Life is messy, but it is only in community that we can encourage one another and bear one another’s burdens.
Lynne thought the tie was too much, but she was wearing a beautiful black dress and I was taking her out for her birthday. I needed to go the extra mile! I have to admit that I have an unhealthy concern for appearances. Spending 22 years in the Marine Corps has probably influenced that, but if I’m honest with myself, it is more complex. Long ago I learned that we only get one chance to make a good first impression. Given that I never know what opportunities await me outside the front door, I err on the side of caution.
I’m not the only one concerned with appearances. This was brought home to me a few nights ago when Lynne and I attended a “commencement.” Our church has a program called Regeneration. It is a year-long intensive program to help people deal with sin issues (remember, “all have sinned and come short of the glory of God” [Romans 3:23]). Several people in the commencement, whom I’ve known for quite a while, shared things with which they have struggled, things I knew nothing about.
Then again, I shouldn’t be surprised.
The Church today is notorious for shooting our own wounded. When we gather together as believers, we want to appear as having it all together because we’ve seen the gossip and back-biting when someone’s façade falls away. That fragile façade is threatened in the small-group context and it takes courage to become transparently engaged with other believers. We can all make excuses for not getting engaged with other believers, and on the surface, we may even convince ourselves. The question needs to be not, “Can I afford the time?” but rather, “Can I afford not taking the time?” We make time for many things. Should we not take time to break the chains that bind us and rob us of our joy?
Jesus said that He came to bring us “abundant life” (John 10:10), a life where we have “fullness of joy” (John 15:11). Does that describe you, my Brother?
A joyless and powerless Christian is a better tool for the enemy than being a soldier serving the Captain of the Lord of Hosts. When Jesus said, “Seek first the kingdom of God and his righteousness” (Matthew 6:33), He was doing that for our benefit, not His. If you are a believer, you are “in Christ,” which means that you are also in “the Body of Christ” (1 Corinthians 12:27). It also means you are to be engaged with the people of God — fellowship is not optional.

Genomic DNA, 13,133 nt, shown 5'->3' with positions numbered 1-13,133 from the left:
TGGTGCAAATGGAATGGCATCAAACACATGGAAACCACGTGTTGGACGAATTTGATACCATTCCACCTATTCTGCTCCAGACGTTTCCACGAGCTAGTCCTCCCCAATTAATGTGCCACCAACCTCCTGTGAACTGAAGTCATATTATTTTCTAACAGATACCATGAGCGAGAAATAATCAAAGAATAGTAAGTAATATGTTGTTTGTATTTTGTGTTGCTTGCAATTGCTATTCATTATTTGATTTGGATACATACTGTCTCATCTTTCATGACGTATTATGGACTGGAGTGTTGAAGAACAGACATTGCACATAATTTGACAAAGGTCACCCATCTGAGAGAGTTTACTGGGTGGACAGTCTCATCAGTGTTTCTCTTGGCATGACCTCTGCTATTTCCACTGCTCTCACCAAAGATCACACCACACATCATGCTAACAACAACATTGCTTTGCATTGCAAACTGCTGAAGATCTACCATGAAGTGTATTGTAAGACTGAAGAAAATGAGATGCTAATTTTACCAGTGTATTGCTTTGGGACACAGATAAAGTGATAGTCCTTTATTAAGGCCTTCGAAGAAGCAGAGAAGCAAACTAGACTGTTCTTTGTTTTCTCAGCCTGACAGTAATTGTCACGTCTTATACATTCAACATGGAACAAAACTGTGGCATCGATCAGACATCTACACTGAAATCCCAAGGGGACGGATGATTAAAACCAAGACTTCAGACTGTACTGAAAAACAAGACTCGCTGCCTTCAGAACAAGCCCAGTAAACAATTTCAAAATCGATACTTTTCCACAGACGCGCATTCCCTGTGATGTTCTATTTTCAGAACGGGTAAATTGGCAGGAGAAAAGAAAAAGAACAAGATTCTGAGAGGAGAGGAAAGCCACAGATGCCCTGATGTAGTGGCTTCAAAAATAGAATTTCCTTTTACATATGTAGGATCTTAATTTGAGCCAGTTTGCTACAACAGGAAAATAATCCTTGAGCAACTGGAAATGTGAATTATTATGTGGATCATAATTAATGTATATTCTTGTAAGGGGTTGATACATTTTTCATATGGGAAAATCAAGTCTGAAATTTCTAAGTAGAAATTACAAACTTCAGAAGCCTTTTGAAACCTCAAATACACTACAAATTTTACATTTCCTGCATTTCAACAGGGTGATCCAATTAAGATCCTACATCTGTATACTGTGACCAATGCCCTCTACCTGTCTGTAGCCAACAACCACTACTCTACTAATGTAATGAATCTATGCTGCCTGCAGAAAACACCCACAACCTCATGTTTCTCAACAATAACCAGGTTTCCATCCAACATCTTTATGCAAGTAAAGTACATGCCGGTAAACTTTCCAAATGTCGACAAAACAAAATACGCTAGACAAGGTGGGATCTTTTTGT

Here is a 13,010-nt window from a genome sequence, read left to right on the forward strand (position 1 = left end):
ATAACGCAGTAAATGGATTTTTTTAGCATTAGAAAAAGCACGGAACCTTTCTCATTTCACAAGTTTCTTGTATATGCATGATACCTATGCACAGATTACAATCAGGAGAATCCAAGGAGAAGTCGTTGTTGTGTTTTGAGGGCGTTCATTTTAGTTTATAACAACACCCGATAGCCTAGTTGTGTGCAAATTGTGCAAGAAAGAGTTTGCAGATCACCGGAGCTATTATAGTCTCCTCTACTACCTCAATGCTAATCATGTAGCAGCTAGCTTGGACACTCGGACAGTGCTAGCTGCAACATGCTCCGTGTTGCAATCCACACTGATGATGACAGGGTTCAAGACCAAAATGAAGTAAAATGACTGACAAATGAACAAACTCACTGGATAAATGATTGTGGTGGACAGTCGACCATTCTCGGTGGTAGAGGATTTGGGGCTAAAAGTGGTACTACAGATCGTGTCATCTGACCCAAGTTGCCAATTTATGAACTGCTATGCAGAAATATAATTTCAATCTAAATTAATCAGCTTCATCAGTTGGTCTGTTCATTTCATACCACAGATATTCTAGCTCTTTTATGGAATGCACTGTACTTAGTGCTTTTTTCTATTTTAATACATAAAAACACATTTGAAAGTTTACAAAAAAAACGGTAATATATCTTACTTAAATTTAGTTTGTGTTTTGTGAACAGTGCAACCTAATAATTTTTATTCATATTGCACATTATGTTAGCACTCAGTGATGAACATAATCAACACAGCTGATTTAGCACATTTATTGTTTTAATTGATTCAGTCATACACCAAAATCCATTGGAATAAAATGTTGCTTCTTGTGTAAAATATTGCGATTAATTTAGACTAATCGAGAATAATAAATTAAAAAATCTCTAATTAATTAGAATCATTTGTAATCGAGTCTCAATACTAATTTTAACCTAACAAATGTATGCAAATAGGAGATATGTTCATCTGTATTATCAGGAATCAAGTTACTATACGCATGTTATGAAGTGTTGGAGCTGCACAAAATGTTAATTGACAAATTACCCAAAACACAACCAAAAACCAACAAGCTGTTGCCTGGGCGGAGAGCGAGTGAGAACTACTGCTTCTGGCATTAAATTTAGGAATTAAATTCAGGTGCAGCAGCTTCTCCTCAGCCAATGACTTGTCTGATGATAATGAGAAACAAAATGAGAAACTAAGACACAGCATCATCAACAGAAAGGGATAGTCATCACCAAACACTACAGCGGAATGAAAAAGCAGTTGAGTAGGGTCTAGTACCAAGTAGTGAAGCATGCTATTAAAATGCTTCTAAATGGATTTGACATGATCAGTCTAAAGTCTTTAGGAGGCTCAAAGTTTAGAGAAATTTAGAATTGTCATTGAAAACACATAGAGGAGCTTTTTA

I remember something Chuck Swindoll once said about Christian community: “To live above, with saints we love, O, that will be glory! But, to live below, with saints we know, Well, that’s a different story!” Body life is messy, but it is only in community that we can encourage one another and bear one another’s burdens. In this environment, we should be able to be transparent with each other about the sin we struggle with.
The author of Hebrews tells us, “Therefore, since we are surrounded by so great a cloud of witnesses, let us also lay aside every weight, and sin which clings so closely, and let us run with endurance the race that is set before us” (Hebrews 12:1). To be in community with like-minded men is to be surrounded by a cloud of witnesses encouraging us to “run with endurance the race set before us” (as they run with us).
One final thought. “If we walk in the light, as He is in the light, we have fellowship with one another, and the blood of Jesus His Son cleanses us from all sin” (1 John 1:7). The only hold the enemy has over us are the things we keep in the dark. When we bring our sin into the light, we break Satan’s hold over us, which then allows us to “have fellowship with one another.” Paul tells us to “cast off the works of darkness and put on the armor of light” (Romans 13:12). The way we “cast off” the works of darkness is to bring them into the light through confession and repentance, allowing us to put on the “armor of light” that causes the enemy to flee.
So, my brother, what have you kept in the dark that holds you hostage to the enemy? You need to bring it into the glorious light of freedom found in Jesus Christ. “So if the Son sets you free, you will be free indeed” (John 8:36). If you are walking free, then you need to walk with other men to help them find that same freedom.
What say ye, Man of Valor?
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